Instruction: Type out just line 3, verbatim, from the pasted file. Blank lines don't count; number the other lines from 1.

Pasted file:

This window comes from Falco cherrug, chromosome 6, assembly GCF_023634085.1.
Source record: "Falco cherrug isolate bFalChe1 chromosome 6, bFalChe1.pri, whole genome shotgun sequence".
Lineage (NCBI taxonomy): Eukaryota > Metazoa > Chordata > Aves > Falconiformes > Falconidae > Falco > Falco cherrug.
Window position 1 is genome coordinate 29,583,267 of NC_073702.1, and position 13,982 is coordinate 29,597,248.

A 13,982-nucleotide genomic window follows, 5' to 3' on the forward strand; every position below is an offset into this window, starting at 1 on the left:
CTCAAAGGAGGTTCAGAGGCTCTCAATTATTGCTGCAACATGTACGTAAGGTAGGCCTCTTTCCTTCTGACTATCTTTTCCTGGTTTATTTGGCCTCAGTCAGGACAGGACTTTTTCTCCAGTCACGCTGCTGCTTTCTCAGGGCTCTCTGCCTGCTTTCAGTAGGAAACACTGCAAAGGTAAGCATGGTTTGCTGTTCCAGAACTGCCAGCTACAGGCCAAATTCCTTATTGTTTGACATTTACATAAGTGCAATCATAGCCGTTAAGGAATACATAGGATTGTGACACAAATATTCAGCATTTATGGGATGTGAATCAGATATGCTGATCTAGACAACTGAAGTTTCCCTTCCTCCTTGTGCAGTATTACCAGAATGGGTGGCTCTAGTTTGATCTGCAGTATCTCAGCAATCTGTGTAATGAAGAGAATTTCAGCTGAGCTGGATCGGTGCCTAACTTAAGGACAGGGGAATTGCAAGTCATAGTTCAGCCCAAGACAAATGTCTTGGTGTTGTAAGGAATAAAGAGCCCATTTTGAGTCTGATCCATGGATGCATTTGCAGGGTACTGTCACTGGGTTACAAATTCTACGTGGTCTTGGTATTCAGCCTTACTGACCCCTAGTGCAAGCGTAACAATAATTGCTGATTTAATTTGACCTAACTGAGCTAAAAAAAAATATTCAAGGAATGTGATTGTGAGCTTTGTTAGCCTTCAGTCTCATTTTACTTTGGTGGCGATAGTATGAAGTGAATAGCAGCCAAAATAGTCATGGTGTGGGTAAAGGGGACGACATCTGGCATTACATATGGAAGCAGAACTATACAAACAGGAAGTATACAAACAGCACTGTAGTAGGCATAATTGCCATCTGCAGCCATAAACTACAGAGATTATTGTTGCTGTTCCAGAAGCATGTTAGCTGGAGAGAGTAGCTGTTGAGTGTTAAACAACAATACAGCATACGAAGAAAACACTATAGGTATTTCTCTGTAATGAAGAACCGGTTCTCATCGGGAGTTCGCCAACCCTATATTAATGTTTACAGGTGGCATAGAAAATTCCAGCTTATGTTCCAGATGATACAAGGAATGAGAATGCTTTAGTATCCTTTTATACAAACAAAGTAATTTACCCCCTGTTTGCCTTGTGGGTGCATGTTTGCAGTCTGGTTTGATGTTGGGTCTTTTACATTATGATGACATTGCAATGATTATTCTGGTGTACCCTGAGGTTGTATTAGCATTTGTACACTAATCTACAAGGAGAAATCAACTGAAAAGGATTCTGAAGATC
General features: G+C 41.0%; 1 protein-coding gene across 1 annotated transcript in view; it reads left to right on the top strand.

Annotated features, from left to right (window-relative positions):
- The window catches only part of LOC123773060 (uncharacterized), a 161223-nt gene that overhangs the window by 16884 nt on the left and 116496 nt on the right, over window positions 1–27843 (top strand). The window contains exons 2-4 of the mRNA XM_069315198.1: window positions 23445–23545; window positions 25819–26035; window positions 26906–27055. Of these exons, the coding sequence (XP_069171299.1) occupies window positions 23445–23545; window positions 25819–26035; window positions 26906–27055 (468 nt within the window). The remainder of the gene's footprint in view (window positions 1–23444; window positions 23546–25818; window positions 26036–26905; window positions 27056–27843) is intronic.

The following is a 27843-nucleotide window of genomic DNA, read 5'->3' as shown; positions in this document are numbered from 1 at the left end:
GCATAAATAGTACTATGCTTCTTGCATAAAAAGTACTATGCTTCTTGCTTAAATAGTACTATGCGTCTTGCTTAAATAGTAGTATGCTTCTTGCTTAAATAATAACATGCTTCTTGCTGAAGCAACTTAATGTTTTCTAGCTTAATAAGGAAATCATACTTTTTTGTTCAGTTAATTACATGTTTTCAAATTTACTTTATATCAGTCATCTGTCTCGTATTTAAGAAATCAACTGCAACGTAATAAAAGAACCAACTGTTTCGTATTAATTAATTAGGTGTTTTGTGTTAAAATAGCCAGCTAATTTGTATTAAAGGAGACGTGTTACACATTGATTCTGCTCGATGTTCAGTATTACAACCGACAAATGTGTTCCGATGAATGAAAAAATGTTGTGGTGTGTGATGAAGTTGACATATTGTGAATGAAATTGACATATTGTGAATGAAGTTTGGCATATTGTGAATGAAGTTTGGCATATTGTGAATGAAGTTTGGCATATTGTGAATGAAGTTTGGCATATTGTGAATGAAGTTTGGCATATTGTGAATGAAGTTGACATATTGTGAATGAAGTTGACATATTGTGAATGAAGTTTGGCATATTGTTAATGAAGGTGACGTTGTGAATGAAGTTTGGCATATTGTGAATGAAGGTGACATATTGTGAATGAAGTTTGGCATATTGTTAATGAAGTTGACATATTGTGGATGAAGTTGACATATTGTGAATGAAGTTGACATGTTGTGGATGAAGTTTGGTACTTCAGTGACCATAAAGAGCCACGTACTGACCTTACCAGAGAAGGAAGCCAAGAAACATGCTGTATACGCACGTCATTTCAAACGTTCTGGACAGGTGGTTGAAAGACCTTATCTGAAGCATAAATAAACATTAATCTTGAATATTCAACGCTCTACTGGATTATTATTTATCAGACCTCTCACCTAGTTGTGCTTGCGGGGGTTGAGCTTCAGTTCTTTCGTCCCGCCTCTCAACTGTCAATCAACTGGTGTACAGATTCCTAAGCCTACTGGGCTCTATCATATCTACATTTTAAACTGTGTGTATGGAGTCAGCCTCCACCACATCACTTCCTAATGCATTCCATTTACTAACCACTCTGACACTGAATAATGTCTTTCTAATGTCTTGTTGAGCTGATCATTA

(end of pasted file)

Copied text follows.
Lineage (NCBI taxonomy): Eukaryota > Metazoa > Chordata > Aves > Falconiformes > Falconidae > Falco > Falco cherrug.